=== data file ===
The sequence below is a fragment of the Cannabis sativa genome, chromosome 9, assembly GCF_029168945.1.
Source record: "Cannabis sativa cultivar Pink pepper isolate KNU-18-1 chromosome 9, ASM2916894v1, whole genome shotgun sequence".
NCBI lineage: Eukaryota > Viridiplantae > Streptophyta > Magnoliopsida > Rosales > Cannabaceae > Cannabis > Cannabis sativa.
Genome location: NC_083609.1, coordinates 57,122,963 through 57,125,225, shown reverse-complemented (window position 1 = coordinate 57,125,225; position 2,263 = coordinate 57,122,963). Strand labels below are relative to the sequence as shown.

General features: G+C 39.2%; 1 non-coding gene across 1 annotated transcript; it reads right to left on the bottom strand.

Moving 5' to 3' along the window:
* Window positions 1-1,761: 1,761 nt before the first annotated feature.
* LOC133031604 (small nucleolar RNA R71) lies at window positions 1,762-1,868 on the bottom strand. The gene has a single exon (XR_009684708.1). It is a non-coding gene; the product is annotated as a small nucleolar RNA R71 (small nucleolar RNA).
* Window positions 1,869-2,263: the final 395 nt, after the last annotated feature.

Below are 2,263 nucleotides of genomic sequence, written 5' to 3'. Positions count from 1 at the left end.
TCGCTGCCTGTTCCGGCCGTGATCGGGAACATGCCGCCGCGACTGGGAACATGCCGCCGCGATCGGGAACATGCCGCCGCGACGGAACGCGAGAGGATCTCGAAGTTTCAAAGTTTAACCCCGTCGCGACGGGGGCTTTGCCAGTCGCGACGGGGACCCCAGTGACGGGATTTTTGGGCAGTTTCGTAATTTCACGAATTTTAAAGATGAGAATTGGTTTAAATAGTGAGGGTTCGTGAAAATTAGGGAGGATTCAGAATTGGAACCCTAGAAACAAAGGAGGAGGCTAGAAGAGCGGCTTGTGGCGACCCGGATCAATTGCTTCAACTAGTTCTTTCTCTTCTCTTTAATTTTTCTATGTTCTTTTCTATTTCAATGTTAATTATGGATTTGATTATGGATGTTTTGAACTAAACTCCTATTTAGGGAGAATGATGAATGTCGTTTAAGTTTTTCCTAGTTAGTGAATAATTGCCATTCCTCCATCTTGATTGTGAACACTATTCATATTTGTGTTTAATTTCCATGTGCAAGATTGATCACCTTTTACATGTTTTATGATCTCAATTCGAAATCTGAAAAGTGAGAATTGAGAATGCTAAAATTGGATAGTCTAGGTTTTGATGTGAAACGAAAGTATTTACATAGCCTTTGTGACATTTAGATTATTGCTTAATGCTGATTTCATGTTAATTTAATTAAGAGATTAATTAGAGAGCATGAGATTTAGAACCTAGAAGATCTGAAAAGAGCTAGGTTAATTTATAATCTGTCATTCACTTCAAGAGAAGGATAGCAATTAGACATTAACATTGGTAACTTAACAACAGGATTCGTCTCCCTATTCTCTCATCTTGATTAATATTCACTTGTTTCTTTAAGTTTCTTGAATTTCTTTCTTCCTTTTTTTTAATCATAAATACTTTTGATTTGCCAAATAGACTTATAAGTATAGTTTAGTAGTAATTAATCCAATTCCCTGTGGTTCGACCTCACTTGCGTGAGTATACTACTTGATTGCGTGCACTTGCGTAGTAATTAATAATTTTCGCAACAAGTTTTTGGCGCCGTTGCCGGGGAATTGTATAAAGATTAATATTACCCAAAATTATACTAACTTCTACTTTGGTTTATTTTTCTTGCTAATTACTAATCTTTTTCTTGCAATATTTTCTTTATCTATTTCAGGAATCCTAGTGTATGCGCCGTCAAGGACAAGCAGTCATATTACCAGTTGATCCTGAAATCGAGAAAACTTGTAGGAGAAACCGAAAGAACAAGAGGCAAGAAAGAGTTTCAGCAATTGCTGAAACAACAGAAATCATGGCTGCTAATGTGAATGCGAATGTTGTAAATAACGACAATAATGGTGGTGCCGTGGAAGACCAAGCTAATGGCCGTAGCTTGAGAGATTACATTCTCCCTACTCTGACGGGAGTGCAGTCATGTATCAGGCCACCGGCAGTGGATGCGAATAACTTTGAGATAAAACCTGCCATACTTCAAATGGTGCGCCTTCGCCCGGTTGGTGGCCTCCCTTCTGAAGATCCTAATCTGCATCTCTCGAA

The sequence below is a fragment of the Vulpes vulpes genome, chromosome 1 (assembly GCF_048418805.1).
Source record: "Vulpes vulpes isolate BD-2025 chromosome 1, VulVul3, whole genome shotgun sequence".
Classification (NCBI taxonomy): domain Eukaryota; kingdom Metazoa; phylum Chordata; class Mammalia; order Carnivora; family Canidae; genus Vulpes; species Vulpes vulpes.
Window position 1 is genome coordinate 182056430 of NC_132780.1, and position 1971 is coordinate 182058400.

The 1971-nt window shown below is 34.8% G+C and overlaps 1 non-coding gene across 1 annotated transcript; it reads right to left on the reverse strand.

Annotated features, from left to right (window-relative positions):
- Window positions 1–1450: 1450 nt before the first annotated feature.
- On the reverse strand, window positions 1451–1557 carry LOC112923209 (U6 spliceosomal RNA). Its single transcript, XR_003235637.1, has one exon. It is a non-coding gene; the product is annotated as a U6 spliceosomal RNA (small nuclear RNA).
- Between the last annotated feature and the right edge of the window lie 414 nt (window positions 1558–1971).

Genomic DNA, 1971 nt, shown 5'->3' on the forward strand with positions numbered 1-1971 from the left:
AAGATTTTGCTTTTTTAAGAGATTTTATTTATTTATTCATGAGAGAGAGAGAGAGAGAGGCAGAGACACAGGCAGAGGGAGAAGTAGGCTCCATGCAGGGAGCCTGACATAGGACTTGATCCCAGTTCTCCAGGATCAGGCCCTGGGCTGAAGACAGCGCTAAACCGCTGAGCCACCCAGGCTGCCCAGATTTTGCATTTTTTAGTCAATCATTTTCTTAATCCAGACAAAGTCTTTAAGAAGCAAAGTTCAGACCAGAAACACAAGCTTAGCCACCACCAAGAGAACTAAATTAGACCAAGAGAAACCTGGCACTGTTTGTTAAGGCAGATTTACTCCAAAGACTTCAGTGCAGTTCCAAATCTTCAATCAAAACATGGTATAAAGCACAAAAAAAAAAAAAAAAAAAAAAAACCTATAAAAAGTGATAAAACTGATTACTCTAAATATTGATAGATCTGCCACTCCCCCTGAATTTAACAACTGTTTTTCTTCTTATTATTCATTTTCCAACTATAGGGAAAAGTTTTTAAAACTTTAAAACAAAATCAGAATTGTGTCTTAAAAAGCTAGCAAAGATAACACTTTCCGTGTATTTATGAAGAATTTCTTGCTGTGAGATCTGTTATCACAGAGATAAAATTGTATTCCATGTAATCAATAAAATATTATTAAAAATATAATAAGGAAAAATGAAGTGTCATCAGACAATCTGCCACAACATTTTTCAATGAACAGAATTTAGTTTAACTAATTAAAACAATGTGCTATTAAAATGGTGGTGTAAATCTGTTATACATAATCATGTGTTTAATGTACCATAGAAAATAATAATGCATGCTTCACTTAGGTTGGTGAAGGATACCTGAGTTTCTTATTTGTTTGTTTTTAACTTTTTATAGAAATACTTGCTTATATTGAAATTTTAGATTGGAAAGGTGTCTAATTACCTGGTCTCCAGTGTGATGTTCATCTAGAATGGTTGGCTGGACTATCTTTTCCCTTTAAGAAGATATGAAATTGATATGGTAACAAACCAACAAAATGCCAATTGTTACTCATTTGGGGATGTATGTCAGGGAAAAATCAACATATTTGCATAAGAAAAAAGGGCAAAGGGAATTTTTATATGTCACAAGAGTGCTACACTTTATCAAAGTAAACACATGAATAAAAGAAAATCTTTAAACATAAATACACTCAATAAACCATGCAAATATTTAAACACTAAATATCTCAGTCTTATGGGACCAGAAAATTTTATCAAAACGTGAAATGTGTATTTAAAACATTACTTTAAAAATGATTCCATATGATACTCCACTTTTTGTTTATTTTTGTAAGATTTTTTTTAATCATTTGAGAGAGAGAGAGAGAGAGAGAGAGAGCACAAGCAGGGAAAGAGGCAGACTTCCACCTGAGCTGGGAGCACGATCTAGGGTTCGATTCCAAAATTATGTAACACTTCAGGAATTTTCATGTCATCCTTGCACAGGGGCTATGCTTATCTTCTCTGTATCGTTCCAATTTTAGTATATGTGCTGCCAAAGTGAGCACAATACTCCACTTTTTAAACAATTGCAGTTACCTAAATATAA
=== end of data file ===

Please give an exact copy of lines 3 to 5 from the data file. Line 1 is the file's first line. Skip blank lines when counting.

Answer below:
NCBI lineage: Eukaryota > Viridiplantae > Streptophyta > Magnoliopsida > Rosales > Cannabaceae > Cannabis > Cannabis sativa.
Genome location: NC_083609.1, coordinates 57,122,963 through 57,125,225, shown reverse-complemented (window position 1 = coordinate 57,125,225; position 2,263 = coordinate 57,122,963). Strand labels below are relative to the sequence as shown.

General features: G+C 39.2%; 1 non-coding gene across 1 annotated transcript; it reads right to left on the bottom strand.